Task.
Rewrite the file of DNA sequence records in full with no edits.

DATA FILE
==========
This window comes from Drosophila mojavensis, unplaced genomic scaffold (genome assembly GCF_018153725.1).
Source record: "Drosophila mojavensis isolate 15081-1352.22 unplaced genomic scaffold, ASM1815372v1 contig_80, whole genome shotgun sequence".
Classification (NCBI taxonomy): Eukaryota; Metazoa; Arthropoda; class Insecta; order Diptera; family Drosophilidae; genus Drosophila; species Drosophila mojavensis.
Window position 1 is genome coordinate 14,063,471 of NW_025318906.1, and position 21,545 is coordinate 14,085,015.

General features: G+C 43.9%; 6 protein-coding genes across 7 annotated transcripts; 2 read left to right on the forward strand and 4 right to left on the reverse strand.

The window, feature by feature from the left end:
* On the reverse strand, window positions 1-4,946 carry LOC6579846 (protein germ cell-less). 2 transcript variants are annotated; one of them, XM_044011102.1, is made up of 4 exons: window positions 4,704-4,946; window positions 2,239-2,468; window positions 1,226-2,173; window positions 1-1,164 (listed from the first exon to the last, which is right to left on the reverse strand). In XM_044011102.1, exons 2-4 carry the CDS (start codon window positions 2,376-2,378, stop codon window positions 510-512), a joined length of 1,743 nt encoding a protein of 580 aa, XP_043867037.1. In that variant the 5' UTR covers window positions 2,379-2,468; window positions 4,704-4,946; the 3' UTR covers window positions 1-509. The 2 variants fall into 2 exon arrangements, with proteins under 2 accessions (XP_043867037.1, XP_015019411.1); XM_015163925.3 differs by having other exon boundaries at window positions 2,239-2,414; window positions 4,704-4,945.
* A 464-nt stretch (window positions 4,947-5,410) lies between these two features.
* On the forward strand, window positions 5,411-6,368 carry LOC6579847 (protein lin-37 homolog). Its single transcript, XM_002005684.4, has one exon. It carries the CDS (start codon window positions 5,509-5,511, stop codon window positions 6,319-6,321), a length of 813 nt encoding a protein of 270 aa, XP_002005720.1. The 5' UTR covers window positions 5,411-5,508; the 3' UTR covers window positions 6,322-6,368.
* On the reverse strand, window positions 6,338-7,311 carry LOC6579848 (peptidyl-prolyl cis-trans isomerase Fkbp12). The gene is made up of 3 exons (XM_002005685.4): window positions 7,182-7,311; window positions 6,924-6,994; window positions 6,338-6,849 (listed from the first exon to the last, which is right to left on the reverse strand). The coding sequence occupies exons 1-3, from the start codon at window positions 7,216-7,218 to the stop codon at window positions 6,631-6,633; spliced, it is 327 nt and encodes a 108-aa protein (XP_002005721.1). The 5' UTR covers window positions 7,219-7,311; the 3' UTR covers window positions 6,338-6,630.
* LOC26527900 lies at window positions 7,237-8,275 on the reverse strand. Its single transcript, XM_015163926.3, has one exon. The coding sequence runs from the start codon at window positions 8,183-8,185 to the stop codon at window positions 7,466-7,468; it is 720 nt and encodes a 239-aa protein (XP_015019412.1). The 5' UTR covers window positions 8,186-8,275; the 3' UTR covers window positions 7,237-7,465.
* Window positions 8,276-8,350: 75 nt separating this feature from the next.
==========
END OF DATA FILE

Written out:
This window comes from Drosophila mojavensis, unplaced genomic scaffold (genome assembly GCF_018153725.1).
Source record: "Drosophila mojavensis isolate 15081-1352.22 unplaced genomic scaffold, ASM1815372v1 contig_80, whole genome shotgun sequence".
Classification (NCBI taxonomy): Eukaryota; Metazoa; Arthropoda; class Insecta; order Diptera; family Drosophilidae; genus Drosophila; species Drosophila mojavensis.
Window position 1 is genome coordinate 14,063,471 of NW_025318906.1, and position 21,545 is coordinate 14,085,015.

General features: G+C 43.9%; 6 protein-coding genes across 7 annotated transcripts; 2 read left to right on the forward strand and 4 right to left on the reverse strand.

The window, feature by feature from the left end:
* On the reverse strand, window positions 1-4,946 carry LOC6579846 (protein germ cell-less). 2 transcript variants are annotated; one of them, XM_044011102.1, is made up of 4 exons: window positions 4,704-4,946; window positions 2,239-2,468; window positions 1,226-2,173; window positions 1-1,164 (listed from the first exon to the last, which is right to left on the reverse strand). In XM_044011102.1, exons 2-4 carry the CDS (start codon window positions 2,376-2,378, stop codon window positions 510-512), a joined length of 1,743 nt encoding a protein of 580 aa, XP_043867037.1. In that variant the 5' UTR covers window positions 2,379-2,468; window positions 4,704-4,946; the 3' UTR covers window positions 1-509. The 2 variants fall into 2 exon arrangements, with proteins under 2 accessions (XP_043867037.1, XP_015019411.1); XM_015163925.3 differs by having other exon boundaries at window positions 2,239-2,414; window positions 4,704-4,945.
* A 464-nt stretch (window positions 4,947-5,410) lies between these two features.
* On the forward strand, window positions 5,411-6,368 carry LOC6579847 (protein lin-37 homolog). Its single transcript, XM_002005684.4, has one exon. It carries the CDS (start codon window positions 5,509-5,511, stop codon window positions 6,319-6,321), a length of 813 nt encoding a protein of 270 aa, XP_002005720.1. The 5' UTR covers window positions 5,411-5,508; the 3' UTR covers window positions 6,322-6,368.
* On the reverse strand, window positions 6,338-7,311 carry LOC6579848 (peptidyl-prolyl cis-trans isomerase Fkbp12). The gene is made up of 3 exons (XM_002005685.4): window positions 7,182-7,311; window positions 6,924-6,994; window positions 6,338-6,849 (listed from the first exon to the last, which is right to left on the reverse strand). The coding sequence occupies exons 1-3, from the start codon at window positions 7,216-7,218 to the stop codon at window positions 6,631-6,633; spliced, it is 327 nt and encodes a 108-aa protein (XP_002005721.1). The 5' UTR covers window positions 7,219-7,311; the 3' UTR covers window positions 6,338-6,630.
* LOC26527900 lies at window positions 7,237-8,275 on the reverse strand. Its single transcript, XM_015163926.3, has one exon. The coding sequence runs from the start codon at window positions 8,183-8,185 to the stop codon at window positions 7,466-7,468; it is 720 nt and encodes a 239-aa protein (XP_015019412.1). The 5' UTR covers window positions 8,186-8,275; the 3' UTR covers window positions 7,237-7,465.
* Window positions 8,276-8,350: 75 nt separating this feature from the next.